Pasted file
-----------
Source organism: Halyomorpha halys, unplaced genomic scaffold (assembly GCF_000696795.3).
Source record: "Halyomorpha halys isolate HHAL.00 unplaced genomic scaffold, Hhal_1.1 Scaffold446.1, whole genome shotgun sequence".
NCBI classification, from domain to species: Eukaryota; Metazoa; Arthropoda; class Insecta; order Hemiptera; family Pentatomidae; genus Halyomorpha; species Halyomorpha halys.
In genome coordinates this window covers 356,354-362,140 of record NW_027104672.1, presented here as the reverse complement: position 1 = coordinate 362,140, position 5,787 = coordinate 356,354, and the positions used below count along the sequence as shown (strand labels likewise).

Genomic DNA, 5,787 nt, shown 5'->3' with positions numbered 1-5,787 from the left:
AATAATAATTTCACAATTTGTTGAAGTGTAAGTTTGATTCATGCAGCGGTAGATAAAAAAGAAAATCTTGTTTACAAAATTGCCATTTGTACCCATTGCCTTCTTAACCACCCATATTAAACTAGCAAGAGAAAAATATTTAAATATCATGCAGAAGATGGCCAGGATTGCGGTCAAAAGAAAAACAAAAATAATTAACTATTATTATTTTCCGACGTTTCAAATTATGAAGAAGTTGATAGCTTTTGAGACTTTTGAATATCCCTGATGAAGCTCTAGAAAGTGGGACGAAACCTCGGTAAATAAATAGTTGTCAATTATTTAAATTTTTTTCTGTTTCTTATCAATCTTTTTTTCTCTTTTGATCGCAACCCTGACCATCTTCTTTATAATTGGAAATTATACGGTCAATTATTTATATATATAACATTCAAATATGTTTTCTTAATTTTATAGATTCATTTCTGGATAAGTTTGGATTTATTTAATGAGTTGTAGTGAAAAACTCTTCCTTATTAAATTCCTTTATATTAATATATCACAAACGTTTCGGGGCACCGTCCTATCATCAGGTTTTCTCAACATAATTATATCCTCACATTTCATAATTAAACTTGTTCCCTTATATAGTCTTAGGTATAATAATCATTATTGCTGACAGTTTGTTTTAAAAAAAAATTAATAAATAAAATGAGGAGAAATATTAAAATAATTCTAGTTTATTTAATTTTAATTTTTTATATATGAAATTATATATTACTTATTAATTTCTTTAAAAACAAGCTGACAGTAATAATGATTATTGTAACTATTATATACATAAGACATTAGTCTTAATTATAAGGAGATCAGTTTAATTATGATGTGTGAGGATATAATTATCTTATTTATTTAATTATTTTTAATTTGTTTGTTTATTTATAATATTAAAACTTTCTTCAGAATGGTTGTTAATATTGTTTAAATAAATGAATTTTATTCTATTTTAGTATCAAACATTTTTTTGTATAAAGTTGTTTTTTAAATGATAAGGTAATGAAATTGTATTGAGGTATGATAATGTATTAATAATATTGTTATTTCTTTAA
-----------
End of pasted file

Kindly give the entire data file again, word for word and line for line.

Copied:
Source organism: Halyomorpha halys, unplaced genomic scaffold (assembly GCF_000696795.3).
Source record: "Halyomorpha halys isolate HHAL.00 unplaced genomic scaffold, Hhal_1.1 Scaffold446.1, whole genome shotgun sequence".
NCBI classification, from domain to species: Eukaryota; Metazoa; Arthropoda; class Insecta; order Hemiptera; family Pentatomidae; genus Halyomorpha; species Halyomorpha halys.
In genome coordinates this window covers 356,354-362,140 of record NW_027104672.1, presented here as the reverse complement: position 1 = coordinate 362,140, position 5,787 = coordinate 356,354, and the positions used below count along the sequence as shown (strand labels likewise).

Genomic DNA, 5,787 nt, shown 5'->3' with positions numbered 1-5,787 from the left:
AATAATAATTTCACAATTTGTTGAAGTGTAAGTTTGATTCATGCAGCGGTAGATAAAAAAGAAAATCTTGTTTACAAAATTGCCATTTGTACCCATTGCCTTCTTAACCACCCATATTAAACTAGCAAGAGAAAAATATTTAAATATCATGCAGAAGATGGCCAGGATTGCGGTCAAAAGAAAAACAAAAATAATTAACTATTATTATTTTCCGACGTTTCAAATTATGAAGAAGTTGATAGCTTTTGAGACTTTTGAATATCCCTGATGAAGCTCTAGAAAGTGGGACGAAACCTCGGTAAATAAATAGTTGTCAATTATTTAAATTTTTTTCTGTTTCTTATCAATCTTTTTTTCTCTTTTGATCGCAACCCTGACCATCTTCTTTATAATTGGAAATTATACGGTCAATTATTTATATATATAACATTCAAATATGTTTTCTTAATTTTATAGATTCATTTCTGGATAAGTTTGGATTTATTTAATGAGTTGTAGTGAAAAACTCTTCCTTATTAAATTCCTTTATATTAATATATCACAAACGTTTCGGGGCACCGTCCTATCATCAGGTTTTCTCAACATAATTATATCCTCACATTTCATAATTAAACTTGTTCCCTTATATAGTCTTAGGTATAATAATCATTATTGCTGACAGTTTGTTTTAAAAAAAAATTAATAAATAAAATGAGGAGAAATATTAAAATAATTCTAGTTTATTTAATTTTAATTTTTTATATATGAAATTATATATTACTTATTAATTTCTTTAAAAACAAGCTGACAGTAATAATGATTATTGTAACTATTATATACATAAGACATTAGTCTTAATTATAAGGAGATCAGTTTAATTATGATGTGTGAGGATATAATTATCTTATTTATTTAATTATTTTTAATTTGTTTGTTTATTTATAATATTAAAACTTTCTTCAGAATGGTTGTTAATATTGTTTAAATAAATGAATTTTATTCTATTTTAGTATCAAACATTTTTTTGTATAAAGTTGTTTTTTAAATGATAAGGTAATGAAATTGTATTGAGGTATGATAATGTATTAATAATATTGTTATTTCTTTAA